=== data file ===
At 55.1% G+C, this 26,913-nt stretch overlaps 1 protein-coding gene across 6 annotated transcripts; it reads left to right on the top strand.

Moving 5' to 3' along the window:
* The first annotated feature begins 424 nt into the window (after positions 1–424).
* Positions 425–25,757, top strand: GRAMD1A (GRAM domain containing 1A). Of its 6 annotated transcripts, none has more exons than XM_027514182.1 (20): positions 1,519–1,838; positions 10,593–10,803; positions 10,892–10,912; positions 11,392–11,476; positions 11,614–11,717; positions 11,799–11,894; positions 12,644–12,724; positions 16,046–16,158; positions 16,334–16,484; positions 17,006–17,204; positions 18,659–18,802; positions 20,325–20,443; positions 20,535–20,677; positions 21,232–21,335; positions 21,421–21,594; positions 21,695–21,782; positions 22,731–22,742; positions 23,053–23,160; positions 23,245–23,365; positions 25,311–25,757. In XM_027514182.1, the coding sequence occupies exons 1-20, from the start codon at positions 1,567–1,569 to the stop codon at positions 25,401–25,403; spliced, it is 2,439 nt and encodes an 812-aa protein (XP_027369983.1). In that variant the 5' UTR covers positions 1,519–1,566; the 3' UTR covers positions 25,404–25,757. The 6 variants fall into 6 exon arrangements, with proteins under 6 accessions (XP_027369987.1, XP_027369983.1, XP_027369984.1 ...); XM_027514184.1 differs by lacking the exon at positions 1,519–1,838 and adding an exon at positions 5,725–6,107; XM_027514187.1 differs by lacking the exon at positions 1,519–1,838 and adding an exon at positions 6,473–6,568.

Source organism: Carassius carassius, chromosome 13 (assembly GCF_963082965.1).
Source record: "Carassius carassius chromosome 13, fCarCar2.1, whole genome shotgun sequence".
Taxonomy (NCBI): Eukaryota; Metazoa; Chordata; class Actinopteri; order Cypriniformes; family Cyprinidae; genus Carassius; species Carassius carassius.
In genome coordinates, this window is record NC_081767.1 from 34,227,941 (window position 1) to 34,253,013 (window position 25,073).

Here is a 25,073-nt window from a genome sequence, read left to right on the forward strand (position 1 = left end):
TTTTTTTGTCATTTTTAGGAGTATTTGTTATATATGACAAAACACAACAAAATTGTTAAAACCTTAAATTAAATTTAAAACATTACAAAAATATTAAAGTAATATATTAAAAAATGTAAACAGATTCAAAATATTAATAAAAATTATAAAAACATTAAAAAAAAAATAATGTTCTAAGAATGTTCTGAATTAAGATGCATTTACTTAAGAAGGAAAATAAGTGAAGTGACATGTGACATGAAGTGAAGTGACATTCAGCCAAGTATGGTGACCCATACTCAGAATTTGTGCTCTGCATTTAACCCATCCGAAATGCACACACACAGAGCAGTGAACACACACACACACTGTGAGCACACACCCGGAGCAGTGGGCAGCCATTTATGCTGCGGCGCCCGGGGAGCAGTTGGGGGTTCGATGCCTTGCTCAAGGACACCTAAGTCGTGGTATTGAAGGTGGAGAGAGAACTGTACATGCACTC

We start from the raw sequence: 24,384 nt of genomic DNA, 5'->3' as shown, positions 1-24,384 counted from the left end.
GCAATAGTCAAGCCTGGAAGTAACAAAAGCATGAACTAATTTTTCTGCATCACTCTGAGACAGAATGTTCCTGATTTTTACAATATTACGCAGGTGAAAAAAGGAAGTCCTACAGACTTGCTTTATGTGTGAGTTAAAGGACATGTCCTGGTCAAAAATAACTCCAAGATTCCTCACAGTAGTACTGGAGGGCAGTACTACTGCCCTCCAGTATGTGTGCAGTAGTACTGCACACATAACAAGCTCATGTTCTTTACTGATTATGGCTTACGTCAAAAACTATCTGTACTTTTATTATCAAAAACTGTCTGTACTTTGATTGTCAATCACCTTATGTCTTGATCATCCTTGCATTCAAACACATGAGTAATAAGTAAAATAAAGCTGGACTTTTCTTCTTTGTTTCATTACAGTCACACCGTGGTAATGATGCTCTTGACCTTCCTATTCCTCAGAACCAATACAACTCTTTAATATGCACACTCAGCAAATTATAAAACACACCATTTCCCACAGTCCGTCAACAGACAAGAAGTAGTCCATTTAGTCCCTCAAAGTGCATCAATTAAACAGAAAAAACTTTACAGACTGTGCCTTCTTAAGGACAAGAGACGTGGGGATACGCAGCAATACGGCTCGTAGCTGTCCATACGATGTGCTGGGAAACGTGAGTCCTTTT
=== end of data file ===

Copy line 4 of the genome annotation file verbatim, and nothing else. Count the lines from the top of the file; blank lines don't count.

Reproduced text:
* Positions 425–25,757, top strand: GRAMD1A (GRAM domain containing 1A). Of its 6 annotated transcripts, none has more exons than XM_027514182.1 (20): positions 1,519–1,838; positions 10,593–10,803; positions 10,892–10,912; positions 11,392–11,476; positions 11,614–11,717; positions 11,799–11,894; positions 12,644–12,724; positions 16,046–16,158; positions 16,334–16,484; positions 17,006–17,204; positions 18,659–18,802; positions 20,325–20,443; positions 20,535–20,677; positions 21,232–21,335; positions 21,421–21,594; positions 21,695–21,782; positions 22,731–22,742; positions 23,053–23,160; positions 23,245–23,365; positions 25,311–25,757. In XM_027514182.1, the coding sequence occupies exons 1-20, from the start codon at positions 1,567–1,569 to the stop codon at positions 25,401–25,403; spliced, it is 2,439 nt and encodes an 812-aa protein (XP_027369983.1). In that variant the 5' UTR covers positions 1,519–1,566; the 3' UTR covers positions 25,404–25,757. The 6 variants fall into 6 exon arrangements, with proteins under 6 accessions (XP_027369987.1, XP_027369983.1, XP_027369984.1 ...); XM_027514184.1 differs by lacking the exon at positions 1,519–1,838 and adding an exon at positions 5,725–6,107; XM_027514187.1 differs by lacking the exon at positions 1,519–1,838 and adding an exon at positions 6,473–6,568.